Various internet sources suggest we make about 35,000 decisions a day as an adult compared to about 3,000 as a child. I am not sure this is an accurate number; however, I did find a study that says we make 227 decisions a day just on WHAT WE EAT!1
If you wonder why you end up giving in or failing to resist temptation, it could be because of decision fatigue. As it turns out, the same cognitive resources used in problem solving, decision making, and concentration are also used in willpower and it can easily get depleted.2
To make matters even more complicated, you may not feel physically tired, to be low on mental energy.
This makes self-awareness a power tool in the arsenal of great leaders. When you are tuned into you, noticing an increase in irritability or overindulgence in sweets or arguing more with your spouse, you have some clues that you are probably low on mental energy and need a recharge.
5 Steps to Avoid Decision Fatigue
1. Make the most important decisions in the morning. Use a problem-solving approach when you are fresh and energized with your best resources available.
2. Make one decision to limit many unimportant decisions. Many people eat the same thing for lunch or have their clothes color coordinated in their closet and outfits prearranged, or even better, wear the same color suit. Limiting decisions that will not impact your day frees up these mental resources you need for the unexpected.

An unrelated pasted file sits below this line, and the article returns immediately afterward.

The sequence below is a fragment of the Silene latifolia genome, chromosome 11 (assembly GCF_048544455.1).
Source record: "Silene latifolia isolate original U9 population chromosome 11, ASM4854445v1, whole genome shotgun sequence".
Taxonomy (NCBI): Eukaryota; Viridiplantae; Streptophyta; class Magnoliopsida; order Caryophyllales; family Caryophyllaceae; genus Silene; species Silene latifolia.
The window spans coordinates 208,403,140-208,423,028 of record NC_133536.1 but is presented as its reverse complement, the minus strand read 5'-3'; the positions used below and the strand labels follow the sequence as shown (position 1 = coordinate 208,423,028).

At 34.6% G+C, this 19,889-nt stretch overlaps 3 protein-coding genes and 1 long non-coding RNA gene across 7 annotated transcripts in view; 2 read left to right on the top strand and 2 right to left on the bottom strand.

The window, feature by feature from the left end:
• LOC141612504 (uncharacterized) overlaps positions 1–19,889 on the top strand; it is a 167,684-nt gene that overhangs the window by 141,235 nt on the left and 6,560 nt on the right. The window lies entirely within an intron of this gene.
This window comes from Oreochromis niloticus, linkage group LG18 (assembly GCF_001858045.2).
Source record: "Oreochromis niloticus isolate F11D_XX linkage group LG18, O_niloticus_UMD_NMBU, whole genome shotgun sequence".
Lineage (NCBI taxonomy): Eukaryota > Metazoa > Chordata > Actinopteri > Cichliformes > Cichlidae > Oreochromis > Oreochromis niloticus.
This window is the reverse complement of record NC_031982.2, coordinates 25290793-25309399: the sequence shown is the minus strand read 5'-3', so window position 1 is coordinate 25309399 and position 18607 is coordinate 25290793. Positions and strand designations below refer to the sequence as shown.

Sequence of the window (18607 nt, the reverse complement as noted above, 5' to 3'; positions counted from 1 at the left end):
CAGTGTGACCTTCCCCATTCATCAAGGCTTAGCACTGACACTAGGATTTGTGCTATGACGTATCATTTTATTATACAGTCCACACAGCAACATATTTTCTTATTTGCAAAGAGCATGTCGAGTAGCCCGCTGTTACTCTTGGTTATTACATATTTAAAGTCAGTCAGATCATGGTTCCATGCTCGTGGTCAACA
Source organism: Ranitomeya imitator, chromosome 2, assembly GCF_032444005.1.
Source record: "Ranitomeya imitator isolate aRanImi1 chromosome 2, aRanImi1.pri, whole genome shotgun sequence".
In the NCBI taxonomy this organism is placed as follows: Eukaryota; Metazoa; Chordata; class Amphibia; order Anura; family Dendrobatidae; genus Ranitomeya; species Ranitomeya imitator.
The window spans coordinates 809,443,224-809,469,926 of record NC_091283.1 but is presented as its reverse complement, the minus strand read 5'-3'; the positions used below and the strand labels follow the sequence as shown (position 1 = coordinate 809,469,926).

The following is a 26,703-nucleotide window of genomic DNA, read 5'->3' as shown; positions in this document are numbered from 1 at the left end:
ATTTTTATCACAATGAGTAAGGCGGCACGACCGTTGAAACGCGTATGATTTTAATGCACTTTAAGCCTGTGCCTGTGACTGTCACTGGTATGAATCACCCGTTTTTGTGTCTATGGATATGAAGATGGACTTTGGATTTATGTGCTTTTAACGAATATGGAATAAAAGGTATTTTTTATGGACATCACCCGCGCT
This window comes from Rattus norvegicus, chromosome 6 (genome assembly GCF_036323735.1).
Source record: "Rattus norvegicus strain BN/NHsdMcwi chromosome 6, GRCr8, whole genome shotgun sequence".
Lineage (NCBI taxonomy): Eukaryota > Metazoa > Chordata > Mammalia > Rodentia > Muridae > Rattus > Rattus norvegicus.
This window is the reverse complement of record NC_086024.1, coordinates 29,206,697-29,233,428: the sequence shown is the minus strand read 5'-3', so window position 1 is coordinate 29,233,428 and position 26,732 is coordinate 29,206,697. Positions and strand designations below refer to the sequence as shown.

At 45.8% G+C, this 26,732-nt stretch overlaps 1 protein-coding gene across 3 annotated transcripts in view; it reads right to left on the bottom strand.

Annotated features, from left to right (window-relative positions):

3. Control your hunger. Decide on Sunday night what you will eat for the week and prepare your meals. Be sure to have the right amount of protein balanced against carbohydrates to keep your blood sugar stable. Low blood sugar has been found to predict poor performance.
Resisting the urge to eat is the number one test of willpower. If you are using up your resources to resist temptations, problem-solving and decision-making may suffer later in the day.
4. Minimize distractions. Structure your day so that you have uninterrupted time. Many leaders try to be all things to all people and the “Open Door” becomes a trap for not finishing important things. Set boundaries for when you are available and stick to it.
5. Say no. In order to say “Yes” more often, you have to learn to say “No.” If something is not on your “To Do” list, then say “No” to requests – at least for that day. In this age of distraction, there can be an overwhelming “fear of missing out,” and the tendency to try to do everything. It only gets in the way of doing “the most important thing.”
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1 Wansink, B. & Sobal, J. (2007). Mindless eating: The 200 daily food decisions we overlook. Environment and Behavior, 39:1, 106-123.
2 Baumeister, R. F., Bratslavsky, E., Muraven, M., & Tice, D. M. (1998). Ego depletion: Is the active self a limited resource? Journal of Personality and Social Psychology, 74(5), 1252-1265.
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